The principal contribution of Vincenzo Petrullo to ethnographic film history relates to his participation in the Matto Grosso Expedition of 1930-1931. It was during this expedition that Matto Grosso, the Great Brazilian Wilderness (1932) was shot, though Petrullo himself made a more significant contribution to two shorter, more ethnologically oriented films that also arose from this expedition but which were released only in 1941. One of these concerned the Bororo, the other the indigenous groups of the Xingu headwaters.
Later in his career, Petrullo shot a limited quantity of footage while he was carrying out fieldwork among the Pumé (Yaruro), an indigenous group living in the llanos of southwestern Venezuela
Vincenzo Petrullo was born in Italy in 1906 but entered the US in 1913. He became a US citizen in 1930. At the time that he joined the Matto Grosso Expedition, he was a graduate student of anthropology at the University of Pennsylvania and a member of staff at the University Museum of Archaeology and Anthropology (Penn Museum)
During the course of the expedition, Petrullo and the assistant cameraman, Arthur P. Rossi, spent three weeks shooting footage in the upper Xingu river region, primarily in the villages of the Yawalapiti and the (now-extinct) Naravute. This footage was initially incorporated into Matto Grosso, but in a misleading manner, as if it had been shot in a Bororo village.
Ten years later, the Xinguano footage was re-edited and released in a new film by Penn Museum, with a new voice-over that had been largely scripted by Petrullo before he left the museum in 1935. However, the circumstances of his departure had been acrimonious and probably for this reason, his name does not appear in the film credits, nor is he named when he appears on screen.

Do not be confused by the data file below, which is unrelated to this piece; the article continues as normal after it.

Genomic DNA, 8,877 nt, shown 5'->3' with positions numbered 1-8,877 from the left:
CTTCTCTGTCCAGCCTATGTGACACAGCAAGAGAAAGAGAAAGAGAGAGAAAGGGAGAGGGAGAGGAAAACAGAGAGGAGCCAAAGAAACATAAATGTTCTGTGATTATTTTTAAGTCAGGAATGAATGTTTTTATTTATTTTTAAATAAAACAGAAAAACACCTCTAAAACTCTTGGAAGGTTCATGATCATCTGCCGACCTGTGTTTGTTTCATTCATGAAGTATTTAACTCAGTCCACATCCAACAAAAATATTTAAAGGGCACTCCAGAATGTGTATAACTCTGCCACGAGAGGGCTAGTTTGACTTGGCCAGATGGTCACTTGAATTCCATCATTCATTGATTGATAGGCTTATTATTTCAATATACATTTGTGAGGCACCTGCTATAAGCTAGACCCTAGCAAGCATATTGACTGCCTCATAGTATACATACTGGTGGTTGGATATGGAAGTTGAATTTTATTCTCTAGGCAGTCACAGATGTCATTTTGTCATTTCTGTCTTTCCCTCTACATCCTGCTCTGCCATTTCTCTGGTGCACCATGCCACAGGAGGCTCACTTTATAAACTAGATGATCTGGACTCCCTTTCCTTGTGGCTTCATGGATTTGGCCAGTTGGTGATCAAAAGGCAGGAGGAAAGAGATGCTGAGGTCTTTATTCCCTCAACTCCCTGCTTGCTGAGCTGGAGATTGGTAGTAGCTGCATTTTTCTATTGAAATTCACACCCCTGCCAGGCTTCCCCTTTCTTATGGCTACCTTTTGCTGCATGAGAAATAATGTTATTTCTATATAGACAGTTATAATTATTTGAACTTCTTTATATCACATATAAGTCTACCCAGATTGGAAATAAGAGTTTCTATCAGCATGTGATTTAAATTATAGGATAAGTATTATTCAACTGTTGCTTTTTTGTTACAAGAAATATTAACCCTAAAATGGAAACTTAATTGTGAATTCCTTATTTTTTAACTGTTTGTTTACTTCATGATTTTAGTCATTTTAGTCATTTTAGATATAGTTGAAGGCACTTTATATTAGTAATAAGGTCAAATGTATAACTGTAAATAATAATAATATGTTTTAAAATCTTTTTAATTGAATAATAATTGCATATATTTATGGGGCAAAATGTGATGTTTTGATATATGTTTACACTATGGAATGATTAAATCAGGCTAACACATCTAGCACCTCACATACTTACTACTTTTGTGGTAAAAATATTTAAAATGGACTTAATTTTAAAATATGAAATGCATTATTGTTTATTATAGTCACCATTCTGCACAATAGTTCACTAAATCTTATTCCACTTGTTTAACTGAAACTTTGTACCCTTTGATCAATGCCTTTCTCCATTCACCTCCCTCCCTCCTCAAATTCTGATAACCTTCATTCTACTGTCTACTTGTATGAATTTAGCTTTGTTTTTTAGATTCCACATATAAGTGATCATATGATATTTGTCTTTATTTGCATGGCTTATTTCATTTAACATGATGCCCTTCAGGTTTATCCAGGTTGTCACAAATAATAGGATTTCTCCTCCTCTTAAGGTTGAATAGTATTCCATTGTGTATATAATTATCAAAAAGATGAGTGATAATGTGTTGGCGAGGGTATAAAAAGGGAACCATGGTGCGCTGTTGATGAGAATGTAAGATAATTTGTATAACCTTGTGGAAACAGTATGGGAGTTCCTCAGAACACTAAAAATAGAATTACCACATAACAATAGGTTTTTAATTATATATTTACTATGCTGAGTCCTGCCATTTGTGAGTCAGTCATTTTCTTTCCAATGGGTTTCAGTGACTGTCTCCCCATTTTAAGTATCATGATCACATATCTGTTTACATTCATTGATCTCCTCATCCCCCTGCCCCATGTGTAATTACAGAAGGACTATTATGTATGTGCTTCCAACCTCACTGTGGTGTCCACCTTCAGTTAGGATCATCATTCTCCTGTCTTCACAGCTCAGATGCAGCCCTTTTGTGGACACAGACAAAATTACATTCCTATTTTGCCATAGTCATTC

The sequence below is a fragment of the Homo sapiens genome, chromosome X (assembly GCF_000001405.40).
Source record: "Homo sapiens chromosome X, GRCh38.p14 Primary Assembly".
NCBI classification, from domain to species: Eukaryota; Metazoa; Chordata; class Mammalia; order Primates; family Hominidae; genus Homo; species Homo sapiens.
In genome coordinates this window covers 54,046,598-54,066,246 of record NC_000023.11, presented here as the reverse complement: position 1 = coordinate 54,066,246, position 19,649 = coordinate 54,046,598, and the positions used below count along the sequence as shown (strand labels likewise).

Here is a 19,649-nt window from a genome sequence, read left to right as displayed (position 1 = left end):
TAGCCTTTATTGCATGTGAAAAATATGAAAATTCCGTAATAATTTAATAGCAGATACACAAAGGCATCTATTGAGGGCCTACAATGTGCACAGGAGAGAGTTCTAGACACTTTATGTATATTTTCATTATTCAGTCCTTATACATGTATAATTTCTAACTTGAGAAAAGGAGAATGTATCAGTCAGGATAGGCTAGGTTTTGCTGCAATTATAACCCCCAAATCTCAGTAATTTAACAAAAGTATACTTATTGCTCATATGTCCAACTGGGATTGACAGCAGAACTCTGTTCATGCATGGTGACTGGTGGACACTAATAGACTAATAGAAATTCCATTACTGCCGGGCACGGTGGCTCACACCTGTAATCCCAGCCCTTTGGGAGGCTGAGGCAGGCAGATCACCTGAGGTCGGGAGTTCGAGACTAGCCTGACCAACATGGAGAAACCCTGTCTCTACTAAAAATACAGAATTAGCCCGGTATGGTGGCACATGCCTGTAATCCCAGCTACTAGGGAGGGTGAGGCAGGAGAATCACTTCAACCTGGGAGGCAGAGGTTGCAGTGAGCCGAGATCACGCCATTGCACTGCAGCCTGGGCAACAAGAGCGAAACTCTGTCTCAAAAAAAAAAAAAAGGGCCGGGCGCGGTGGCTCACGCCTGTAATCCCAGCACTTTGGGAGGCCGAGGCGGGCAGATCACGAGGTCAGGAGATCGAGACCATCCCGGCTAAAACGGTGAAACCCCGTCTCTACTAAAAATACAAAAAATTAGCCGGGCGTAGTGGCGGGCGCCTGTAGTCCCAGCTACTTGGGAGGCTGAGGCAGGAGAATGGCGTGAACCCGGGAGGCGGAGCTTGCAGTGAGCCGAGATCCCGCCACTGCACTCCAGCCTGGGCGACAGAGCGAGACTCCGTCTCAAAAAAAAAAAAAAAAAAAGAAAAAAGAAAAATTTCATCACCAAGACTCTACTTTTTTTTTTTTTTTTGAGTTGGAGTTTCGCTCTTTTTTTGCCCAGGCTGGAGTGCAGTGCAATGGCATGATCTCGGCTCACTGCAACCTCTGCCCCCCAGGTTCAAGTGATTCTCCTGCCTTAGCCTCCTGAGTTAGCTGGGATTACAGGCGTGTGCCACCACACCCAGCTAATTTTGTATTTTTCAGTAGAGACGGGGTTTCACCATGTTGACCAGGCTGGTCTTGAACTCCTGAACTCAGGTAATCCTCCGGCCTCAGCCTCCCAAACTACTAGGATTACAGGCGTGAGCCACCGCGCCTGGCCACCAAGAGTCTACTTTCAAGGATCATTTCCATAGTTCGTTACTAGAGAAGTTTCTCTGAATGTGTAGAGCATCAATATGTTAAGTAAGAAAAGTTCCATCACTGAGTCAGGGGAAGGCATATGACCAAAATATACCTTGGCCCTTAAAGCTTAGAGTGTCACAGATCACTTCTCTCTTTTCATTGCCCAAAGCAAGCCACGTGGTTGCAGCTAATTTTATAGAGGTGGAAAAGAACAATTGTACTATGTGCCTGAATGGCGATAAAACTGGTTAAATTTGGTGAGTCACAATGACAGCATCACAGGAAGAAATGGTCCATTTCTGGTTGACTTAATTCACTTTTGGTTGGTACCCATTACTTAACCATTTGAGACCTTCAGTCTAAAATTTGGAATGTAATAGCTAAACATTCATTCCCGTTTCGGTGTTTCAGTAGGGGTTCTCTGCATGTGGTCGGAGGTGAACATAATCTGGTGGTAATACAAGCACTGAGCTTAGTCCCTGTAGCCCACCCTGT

Although he had not been involved in shooting the main Bororo sequences that had appeared in Matto Grosso, Petrullo also wrote the voice-over script for the reversion of the Bororo footage that Penn Museum released at the same time, but again his name does not appear in the credits.
In 1933 and 1935, Petrullo made two further ethnographic research trips to South America on behalf of Penn Museum, on both occasions to Venezuela. In the first of these, he carried out fieldwork among the Pumé (Yaruro) of the Venezuelan llanos, during which he and/or an associate shot some technically poor footage of the Pumé subjects dressed in traditional loincloths (which they no longer wore) and engaged in traditional crafts and fishing activities.
On his second visit to Venezuela, Petrullo led a joint Columbia-Pennsylvania universities expedition to the Guajira peninsula in the extreme northwest of the country. The original plan was for this expedition also to do some ethnographic film-making, but this never happened because the expedition ended prematurely due to interpersonal conflicts within the team, particularly between Petrullo and the Columbia University representative, Paul Kirchoff. When Petrullo returned to Philadelphia, he discovered that he had been summarily dismissed by Penn Museum
Thereafter Petrullo developed his career as an anthropologist in various directions but he had no further involvement with ethnographic film-making. In 1990, he was finally reconciled with Penn Museum and when he died the following year, many of his papers were deposited with the museum.